Cinnamon has a long history and is one of the oldest spices known to humanity. It received honorable mentions in the Bible and was used in ancient Egypt to flavor beverages, as medicine, and as an embalming agent. Some ancient Chinese botanical medicinal writings date its use as far back as 2700 BC.
Do you have an apple tree in your yard? Perhaps you have access to loads of apples in the fall from your local farmers’ market or nearby orchards. Making applesauce is a great idea, but you can also take it a step further to get the most out of your apples.
This Great, Great Grandmother Beat the Spanish Flu and Now COVID: Was It Her Drunken Raisins? (she says yes)
On January 25th, 2021, Lucia DeClerck, the oldest resident in a nursing home in New Jersey, was looking forward to celebrating her 105th birthday. Instead, she contracted COVID-19. Not exactly the gift for which she hoped.
Have you ever had the disappointment of your seeds not germinating? I know that I have, and it is a real source of discouragement. Or what about those seeds that take forever just to sprout? I consider myself a patient person, but some seeds have really pushed me to my limit with their sluggish sprouting rate. Over the years, I have learned a few tricks to improve the germination rate and speed of seeds.
Depending on where you live and what plants you are growing, it is getting close to seed starting time. I love this time of year, when I can start plants indoors to transplant them lovingly into my spring garden. Seed starting time means that garden planting time is just around the corner. No matter when seed starting time is for you, the tips below will help you avoid some common mistakes so that you can give your plants the best start possible.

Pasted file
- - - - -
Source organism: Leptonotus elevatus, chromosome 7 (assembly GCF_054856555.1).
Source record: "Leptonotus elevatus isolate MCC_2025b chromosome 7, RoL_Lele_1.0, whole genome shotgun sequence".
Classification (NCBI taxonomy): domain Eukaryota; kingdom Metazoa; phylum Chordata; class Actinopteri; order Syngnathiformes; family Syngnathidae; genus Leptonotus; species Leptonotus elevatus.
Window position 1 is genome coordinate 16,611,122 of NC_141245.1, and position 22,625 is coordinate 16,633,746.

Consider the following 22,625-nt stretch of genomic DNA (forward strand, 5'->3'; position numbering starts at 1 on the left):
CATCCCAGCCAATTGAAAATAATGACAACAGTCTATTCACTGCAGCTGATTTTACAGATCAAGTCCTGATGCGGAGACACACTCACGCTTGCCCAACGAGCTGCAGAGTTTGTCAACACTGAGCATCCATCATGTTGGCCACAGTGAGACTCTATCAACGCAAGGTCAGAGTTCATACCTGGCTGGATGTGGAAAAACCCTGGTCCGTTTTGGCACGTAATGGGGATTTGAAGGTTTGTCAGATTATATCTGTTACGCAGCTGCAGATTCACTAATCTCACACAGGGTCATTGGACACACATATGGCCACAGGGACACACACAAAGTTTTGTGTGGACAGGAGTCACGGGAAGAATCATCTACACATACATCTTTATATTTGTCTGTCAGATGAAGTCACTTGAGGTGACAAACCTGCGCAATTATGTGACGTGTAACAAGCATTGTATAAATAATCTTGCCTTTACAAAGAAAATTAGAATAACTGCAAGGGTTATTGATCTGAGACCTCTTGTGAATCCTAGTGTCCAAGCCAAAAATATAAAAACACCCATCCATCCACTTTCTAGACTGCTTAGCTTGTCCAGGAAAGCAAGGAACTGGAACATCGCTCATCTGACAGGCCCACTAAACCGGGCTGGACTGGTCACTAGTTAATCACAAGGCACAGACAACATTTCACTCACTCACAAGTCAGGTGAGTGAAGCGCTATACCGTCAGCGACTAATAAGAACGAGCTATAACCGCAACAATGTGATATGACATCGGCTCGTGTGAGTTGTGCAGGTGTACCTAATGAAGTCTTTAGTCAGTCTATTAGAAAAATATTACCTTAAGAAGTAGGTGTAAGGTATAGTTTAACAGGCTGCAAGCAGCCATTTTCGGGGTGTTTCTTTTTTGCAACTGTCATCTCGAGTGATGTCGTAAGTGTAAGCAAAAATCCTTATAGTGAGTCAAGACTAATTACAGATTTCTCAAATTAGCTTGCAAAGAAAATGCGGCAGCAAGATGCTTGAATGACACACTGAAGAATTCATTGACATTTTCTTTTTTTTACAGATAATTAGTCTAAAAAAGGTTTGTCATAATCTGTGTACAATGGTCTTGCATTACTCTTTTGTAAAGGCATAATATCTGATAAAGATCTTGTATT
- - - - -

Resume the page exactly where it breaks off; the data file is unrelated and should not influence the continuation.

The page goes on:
While TV advertisements and mainstream gardening advice would have you believe that all sorts of chemicals are required to manage issues in your garden, we think otherwise. A holistic approach often works best – preventing any toxic side effects and also saving you money. Here is how you can enjoy the superpower of cinnamon in your garden.
Is your harvest basket overflowing? Here are some great recipes that will help you get the most out of your garden goodness.
Sure, you can get a starter kit for your seeds, or you can turn something you probably have lying around the house into a useful and compostable (even better), seed starter. These materials are basically free, and you can feel good about their simplicity and earth friendliness. All you have to do is fill with a potting medium, start your seeds and, when ready, plant them in your garden.
In the early pioneering days of America, most people grew their own food, learning how to cultivate and grow it, not for fun but because a home garden was necessary for survival. In the 17th century, those settlers farmed their own fruits and vegetables, often using small, enclosed gardens that sat just outside their front door. Typically these gardens were focused on essential edibles, culinary and medicinal herbs. While food gardening has waxed and waned since then, it will never stop.
For most people, gardens are going like gangbusters right about now. You have gotten plenty of rain and are happily harvesting and sharing fresh veggies with friends and neighbors. However, you also know that soon, all too soon, it will be time to clean out the garden as the season winds down for another year. If you want to continue to have fresh greens for your family all winter long, consider hydroponics, the art of growing plants without soil.
Who doesn’t love an ice-cold glass of lemonade on a hot summer day? What is even better than a glass of lemonade is a glass of homemade lemonade made with plants from your very own lemonade garden. You won’t believe how incredibly easy it is to create and care for your own lemonade garden. Here’s how to do it.